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Marijuana Use Linked To Decreased Prostate Cancer Risk, But …

A study involving thousands of U.S. seniors observed those who were current or former marijuana users had a lower rate of self-reports of having prostate cancer. However, there are a number of acknowledged limitations in the study.

Prostate cancer (PC) is the second most commonly occurring cancer in men and the fourth most common cancer overall according to World Cancer Research Fund International. While survival rates are high, treatment can be gruelling and expensive; so an ounce of prevention is certainly worth a pound of cure. Avoiding obesity is among risk-reduction measures.

But it seems cannabis use might also provide some protection – although there are plenty of ifs, buts and maybes.

Researchers from H. Lee Moffitt Cancer Center and Research Institute and University of Connecticut School of Medicine undertook a cross-sectional study using National Survey on Drug Use and Health data from 2002 to 2020. The study, which to the researchers’ knowledge was the first of its kind, involved 2503 male participants aged fifty years or older in the USA.

The study found prostate cancer prevalence was lower among current marijuana users (31.7%) and former users (31.6%) compared to non-users (39.9%).  Prevalence was significantly lower among users versus non-users in the ≥65 age group and non-Hispanic white subgroups. But there were no significant PC prevalence differences between users and non-users in the younger population in the 50–64 age range, or other race/ethnicity. However, the respondents were largely non-Hispanic white participants, with few from other ethnicities.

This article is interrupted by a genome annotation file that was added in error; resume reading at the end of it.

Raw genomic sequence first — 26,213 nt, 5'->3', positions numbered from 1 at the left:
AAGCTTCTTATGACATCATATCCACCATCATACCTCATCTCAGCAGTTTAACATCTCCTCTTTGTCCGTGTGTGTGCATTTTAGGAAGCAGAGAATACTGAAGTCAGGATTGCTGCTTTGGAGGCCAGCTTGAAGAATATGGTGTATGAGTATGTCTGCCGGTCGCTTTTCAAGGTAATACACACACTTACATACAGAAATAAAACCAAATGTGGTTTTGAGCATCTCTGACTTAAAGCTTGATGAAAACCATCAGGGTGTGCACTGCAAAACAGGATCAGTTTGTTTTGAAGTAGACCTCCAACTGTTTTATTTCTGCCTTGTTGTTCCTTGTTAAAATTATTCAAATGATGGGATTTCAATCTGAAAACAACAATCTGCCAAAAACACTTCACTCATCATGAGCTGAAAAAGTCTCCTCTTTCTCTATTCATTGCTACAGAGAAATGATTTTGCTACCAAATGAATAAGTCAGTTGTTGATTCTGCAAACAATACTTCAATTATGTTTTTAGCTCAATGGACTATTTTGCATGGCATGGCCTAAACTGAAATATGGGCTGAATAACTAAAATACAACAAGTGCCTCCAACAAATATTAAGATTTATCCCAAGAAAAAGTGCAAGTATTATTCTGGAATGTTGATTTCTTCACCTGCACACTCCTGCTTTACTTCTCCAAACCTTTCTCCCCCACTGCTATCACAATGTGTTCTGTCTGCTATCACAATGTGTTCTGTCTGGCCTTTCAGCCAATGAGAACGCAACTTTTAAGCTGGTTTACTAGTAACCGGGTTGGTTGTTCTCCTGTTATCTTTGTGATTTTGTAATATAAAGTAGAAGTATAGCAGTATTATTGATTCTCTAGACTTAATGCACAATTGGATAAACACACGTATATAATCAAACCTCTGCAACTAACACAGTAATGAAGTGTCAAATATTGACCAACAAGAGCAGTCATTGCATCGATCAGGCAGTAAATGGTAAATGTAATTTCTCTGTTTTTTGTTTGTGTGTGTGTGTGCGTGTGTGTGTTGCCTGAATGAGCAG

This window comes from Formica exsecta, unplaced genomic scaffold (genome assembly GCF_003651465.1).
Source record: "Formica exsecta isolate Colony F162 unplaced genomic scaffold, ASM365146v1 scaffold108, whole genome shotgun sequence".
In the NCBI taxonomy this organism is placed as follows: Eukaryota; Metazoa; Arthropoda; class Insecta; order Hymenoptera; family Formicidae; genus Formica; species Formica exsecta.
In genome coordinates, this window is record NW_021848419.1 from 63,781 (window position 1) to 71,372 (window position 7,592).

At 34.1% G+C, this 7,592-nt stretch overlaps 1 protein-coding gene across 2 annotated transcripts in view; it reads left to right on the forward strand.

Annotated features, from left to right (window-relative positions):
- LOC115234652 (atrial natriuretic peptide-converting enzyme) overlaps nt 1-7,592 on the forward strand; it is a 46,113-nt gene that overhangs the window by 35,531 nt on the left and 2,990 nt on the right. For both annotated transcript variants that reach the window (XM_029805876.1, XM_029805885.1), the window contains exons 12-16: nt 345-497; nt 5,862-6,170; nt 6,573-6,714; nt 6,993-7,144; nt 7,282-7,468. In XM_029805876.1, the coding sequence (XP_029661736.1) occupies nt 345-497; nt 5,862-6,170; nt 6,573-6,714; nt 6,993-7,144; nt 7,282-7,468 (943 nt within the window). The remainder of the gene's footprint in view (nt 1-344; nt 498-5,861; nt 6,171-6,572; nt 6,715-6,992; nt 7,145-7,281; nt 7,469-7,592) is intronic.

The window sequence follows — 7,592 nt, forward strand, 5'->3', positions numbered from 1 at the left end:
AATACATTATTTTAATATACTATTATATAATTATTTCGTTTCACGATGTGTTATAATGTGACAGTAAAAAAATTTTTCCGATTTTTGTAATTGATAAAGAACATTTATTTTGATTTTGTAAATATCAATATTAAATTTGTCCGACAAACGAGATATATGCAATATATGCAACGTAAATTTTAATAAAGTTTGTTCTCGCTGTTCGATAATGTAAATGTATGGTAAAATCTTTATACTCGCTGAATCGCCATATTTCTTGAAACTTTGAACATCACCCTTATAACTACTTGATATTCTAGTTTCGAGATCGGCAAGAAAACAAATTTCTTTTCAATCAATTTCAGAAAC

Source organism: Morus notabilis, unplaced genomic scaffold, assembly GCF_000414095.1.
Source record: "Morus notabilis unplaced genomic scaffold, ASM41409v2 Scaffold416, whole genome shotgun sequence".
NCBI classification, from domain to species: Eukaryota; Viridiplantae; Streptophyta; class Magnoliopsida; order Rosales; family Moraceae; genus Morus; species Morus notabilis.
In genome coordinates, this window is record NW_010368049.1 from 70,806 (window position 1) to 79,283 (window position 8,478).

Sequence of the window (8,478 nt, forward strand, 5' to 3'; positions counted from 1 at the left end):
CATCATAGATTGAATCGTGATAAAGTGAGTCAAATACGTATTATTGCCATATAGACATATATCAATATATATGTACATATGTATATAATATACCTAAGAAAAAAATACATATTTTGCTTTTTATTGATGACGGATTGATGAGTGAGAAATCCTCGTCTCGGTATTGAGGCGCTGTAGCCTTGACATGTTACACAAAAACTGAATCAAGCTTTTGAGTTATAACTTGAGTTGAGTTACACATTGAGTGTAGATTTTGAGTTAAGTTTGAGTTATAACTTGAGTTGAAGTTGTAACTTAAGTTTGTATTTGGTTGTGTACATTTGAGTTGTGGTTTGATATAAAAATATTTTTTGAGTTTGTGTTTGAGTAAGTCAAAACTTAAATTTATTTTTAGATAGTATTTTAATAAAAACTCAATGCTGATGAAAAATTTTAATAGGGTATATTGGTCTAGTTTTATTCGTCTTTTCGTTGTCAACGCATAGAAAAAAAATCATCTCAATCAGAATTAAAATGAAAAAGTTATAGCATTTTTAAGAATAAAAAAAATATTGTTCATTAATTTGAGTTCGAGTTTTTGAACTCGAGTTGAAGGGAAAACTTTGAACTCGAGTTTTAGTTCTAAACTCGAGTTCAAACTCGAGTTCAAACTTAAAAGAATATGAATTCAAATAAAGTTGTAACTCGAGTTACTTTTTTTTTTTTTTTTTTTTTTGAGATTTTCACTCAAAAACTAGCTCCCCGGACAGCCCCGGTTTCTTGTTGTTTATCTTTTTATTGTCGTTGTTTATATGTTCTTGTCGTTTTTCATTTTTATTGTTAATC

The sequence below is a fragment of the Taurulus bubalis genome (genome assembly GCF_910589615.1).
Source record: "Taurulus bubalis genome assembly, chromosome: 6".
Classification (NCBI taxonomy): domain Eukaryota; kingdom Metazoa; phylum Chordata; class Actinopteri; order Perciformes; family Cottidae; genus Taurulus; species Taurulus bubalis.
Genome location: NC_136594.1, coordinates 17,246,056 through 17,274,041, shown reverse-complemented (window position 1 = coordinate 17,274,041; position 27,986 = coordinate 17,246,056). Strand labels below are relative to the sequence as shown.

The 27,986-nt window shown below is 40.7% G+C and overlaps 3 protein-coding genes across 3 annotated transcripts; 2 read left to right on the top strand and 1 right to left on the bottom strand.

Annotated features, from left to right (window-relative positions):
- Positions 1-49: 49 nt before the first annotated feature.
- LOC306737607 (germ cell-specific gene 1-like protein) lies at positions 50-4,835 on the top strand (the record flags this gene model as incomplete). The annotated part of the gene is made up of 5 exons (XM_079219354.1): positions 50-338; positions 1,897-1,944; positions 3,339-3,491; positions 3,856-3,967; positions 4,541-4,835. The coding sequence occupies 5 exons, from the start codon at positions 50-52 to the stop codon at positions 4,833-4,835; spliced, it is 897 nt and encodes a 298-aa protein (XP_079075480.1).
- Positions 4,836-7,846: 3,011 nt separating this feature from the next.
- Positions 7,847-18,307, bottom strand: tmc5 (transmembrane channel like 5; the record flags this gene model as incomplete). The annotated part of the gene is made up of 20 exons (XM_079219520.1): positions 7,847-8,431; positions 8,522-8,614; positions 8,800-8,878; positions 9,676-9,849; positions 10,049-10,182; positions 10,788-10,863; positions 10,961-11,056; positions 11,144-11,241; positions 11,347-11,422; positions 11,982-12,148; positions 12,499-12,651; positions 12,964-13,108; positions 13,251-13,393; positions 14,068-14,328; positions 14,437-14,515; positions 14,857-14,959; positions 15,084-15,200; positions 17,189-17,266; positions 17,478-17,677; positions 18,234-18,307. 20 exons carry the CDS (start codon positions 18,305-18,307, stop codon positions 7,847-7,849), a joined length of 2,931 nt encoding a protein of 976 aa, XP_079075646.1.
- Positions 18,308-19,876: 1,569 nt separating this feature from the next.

Among several other limitations, the researchers point out general prevalence in the study was significantly higher than that of the general male elderly population, potentially implying selection bias of the study group.

All the limitations taken into account, the researchers state:

“Our findings can serve as hypothesis-generating for future prospective studies to further evaluate the role of cannabinoids (using medical marijuana) in PC prevention.”

The study was published in the journal Biomedicine last month.

Studies such as these shouldn’t form a recommendation for a particular course of action, but it is interesting watching research pick up pace as the world slowly shakes off the stigma of cannabis use for medicinal purposes.

Terry Lassitenaz
Terry Lassitenaz writes exclusively for Hemp Gazette and has done so since the site launched in 2015. He has a special interest in the political arena relating to medical cannabis, particularly in Australia, and addressing the many myths surrounding this incredibly useful plant. You can contact Terry here.

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